prove only that Sir Edmund probably had read Shakespeare.

We fail, therefore, to see any evidence that Andros was cruel,
rapacious, or dishonest; we know of no charge affecting his morality,
and we find a hasty temper the most palpable fault to be imputed to

To return to our sketch of his public acts. He arrived at Boston, a
place which he had before visited in October, 1680, to wait upon Lord
Culpepper, (N.Y. Col. Doc. iii. 308,) in the "Kingfisher," Sunday,
December 19, 1686, and landed the next day attended by about sixty
soldiers. He was received with great acclamation of joy, and was
escorted by a great number of merchants and others, to the Town House.
He at once proceeded to organize his government, which it must be
remembered, as constituted by his commission, was composed of the
Governor and his Council. The other officers, judges, collectors, &c.,
were at hand, and the objects of the new rulers were soon disclosed.
By losing their Charter and its representative form of government, the
colonists had lost the privilege of taxing themselves. The Governor
and Council imposed the tax; and when the inhabitants of the town of
Ipswich attempted to resist the law, the patriotic leaders of the
movement were tried, fined and imprisoned. The judges were Dudley,
Stoughton, Usher and Randolph. This trial ended all attempts to
dispute this claim of the government, but it was only the natural
result of the forfeiture of the Charter, and in no sense the act of
the Governor.

The other claim of the Crown was to the ownership of all the land,
which involved two questions, viz. as to lands already owned by the
settlers, and waste lands. The government held that private titles
were invalid, unless confirmed by the Crown on the payment of a quit
rent. Preposterous as this doctrine may seem, it had staunch
defenders, and Andros was in earnest in enforcing it. Many complied
with the requirements of the government, but the work was not
completed when the Revolution came. As to Andros's share of the blame,
Palmer makes the best defence, when he points out that Writs of
Intrusion were brought only against a few persons to test the right,
and these persons were those able to contest the question, and not
obscure individuals. The moral question as to waste lands is more
difficult of decision, since the argument is not without force, that
it was better for Andros to grant them to persons who would improve
them, than for the towns to hold them, unimproved, as commons.

Among the earliest acts of Andros, was his extending his authority
over New Hampshire, Plymouth and Rhode Island, as well as Maine and
Massachusetts. In October, 1687, he visited Hartford, and took the
government of Connecticut also into his hands, and he afterwards
traveled through that Colony. The first few months of 1688 were spent
at Boston in consolidating the legislation necessary for the future
guidance of the government.

He had at this time the misfortune to lose his wife, who died January
22, 1687-8, and was buried in the church-yard adjoining King's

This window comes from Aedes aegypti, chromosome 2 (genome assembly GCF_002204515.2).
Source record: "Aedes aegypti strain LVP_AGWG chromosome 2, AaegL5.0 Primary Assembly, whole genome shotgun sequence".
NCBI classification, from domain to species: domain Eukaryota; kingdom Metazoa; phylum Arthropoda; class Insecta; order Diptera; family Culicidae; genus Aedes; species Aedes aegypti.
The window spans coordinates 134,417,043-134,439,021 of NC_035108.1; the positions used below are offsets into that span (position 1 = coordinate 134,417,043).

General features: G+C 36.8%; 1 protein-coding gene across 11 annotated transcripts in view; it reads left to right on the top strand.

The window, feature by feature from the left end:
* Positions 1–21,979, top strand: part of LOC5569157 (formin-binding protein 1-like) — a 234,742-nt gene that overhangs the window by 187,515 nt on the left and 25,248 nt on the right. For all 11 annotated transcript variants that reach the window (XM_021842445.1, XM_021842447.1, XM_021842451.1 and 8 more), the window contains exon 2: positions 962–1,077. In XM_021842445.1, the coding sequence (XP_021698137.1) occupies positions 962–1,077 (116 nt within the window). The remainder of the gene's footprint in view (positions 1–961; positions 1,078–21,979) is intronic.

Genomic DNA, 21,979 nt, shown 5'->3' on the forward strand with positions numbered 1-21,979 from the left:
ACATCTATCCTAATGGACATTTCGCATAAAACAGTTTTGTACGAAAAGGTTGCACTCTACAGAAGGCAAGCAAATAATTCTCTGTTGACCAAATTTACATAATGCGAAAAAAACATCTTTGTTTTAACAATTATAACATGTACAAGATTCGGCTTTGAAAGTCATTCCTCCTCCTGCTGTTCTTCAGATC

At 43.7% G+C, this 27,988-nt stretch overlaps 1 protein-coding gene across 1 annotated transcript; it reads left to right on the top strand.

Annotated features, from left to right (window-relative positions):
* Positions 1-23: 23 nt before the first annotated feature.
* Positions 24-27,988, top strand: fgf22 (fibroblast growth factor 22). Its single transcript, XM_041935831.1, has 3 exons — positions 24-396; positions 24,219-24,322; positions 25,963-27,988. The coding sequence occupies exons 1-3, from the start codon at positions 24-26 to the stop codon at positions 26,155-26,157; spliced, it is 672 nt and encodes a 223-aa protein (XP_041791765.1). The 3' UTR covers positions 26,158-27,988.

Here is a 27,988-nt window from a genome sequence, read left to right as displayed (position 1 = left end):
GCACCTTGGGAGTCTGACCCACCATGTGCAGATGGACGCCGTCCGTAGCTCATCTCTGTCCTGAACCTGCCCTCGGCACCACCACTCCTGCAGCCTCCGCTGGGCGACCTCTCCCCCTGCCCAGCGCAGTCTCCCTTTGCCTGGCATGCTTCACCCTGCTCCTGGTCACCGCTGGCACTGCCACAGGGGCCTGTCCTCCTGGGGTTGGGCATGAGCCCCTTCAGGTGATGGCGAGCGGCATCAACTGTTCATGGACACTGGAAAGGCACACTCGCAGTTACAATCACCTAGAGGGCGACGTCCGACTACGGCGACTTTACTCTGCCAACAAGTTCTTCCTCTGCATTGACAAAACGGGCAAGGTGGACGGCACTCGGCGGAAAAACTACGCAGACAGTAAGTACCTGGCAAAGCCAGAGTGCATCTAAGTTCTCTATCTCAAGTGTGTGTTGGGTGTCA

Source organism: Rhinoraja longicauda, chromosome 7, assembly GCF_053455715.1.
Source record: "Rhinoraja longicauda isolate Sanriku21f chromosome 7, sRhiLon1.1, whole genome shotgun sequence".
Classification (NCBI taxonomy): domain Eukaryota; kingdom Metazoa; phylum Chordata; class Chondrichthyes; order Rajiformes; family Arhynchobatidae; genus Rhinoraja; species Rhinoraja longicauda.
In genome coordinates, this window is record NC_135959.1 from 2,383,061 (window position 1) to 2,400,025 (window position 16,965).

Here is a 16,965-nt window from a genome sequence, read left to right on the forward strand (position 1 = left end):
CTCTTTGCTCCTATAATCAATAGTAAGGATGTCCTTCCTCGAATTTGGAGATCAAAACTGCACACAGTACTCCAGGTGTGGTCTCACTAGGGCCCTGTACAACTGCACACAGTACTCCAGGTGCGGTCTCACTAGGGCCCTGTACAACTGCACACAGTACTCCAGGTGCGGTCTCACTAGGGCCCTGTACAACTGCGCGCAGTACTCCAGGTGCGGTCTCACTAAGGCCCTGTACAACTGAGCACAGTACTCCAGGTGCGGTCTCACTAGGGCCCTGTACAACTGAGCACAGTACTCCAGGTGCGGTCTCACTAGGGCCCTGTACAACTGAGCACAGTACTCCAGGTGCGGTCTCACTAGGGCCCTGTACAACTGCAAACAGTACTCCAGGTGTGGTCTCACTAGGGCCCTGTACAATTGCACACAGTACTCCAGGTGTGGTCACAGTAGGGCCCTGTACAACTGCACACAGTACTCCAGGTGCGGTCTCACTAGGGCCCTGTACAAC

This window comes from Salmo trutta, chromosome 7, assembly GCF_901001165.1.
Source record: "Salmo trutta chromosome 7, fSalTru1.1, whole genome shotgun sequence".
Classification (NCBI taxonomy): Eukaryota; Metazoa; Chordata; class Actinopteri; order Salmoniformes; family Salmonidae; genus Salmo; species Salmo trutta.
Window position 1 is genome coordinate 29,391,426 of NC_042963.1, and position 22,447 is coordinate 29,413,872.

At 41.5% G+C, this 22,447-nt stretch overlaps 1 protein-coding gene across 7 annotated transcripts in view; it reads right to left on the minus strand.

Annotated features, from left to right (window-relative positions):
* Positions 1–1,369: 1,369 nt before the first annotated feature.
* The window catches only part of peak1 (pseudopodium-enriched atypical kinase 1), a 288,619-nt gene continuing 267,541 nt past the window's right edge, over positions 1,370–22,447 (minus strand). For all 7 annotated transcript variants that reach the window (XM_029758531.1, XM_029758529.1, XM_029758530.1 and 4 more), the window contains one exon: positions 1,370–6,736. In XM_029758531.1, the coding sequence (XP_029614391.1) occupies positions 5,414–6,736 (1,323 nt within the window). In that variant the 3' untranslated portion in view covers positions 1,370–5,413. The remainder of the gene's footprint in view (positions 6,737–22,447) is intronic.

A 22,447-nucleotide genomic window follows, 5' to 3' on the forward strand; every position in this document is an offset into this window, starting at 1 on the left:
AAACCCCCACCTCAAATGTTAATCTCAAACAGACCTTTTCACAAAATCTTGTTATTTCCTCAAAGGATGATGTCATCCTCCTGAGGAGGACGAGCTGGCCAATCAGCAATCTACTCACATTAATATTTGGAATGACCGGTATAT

[Footnote 6: In TRUMBULL'S Conn. Records, iii. 437, is a letter from
John West to John Allen at Hartford. It is dated January 21st,
(Saturday,) and states that he writes to let Allen "know the great
griefe and sorrow wee are in for my Lady Andros, who since Tuesday
last was sevenight hath been extreamly ill, and soe continues almost
at the Court of Death, and is a greate affliction to his Excellency
who is most passionately concerned. If it should please God to call
her to himselfe, wee should all have a greate losse of a right good
and vertuous Lady."

In a postscript West adds--"January 26th. Mr. Belcher not proceeding
on his intended Journey, have opportunity to add that on Sunday last
the Lady Andros departed this life, to the great griefe and sorrow of
his Excellency and all that knew her."

As to the funeral, the following account is given in Judge Sewall's
Diary, quoted in BRIDGMAN'S King's Chapel Epitaphs, p. 318. "Between 4
and 5 I went to the funeral of the Lady Andros, having been invited by
the Clark of the South Company. Between 7 and 8 (lychns illuminating
the cloudy air) the corpse was carried into the herse drawn by six
horses, the soldiers making a guard from the Governor's house down the
Prison Lane to the South meeting-house; there taken out and carried in
at the western door, and set in the alley before the pulpit, with six
mourning women by it. House made light with candles and torches. There
was a great noise and clamor to keep people out of the house that they
might not rush in too soon. I went home."]

In April, 1688, Andros visited Portsmouth and Pemaquid, where he
repaired the fort, and proceeding to Penobscot, he seized some
property of Castine, a Frenchman who had settled there among the
Indians. Returning to Boston, "he found a great promotion awaiting him
in a new commission, creating him Governor of all the English
possessions on the mainland, except Pennsylvania, Delaware, Maryland
and Virginia."[7] His command embraced New England, New York and New
Jersey, with its capital at Boston.

[Footnote 7: PALFREY, iii. 558, 561, 562.]

In July, August and September, 1688, Andros made a tour through the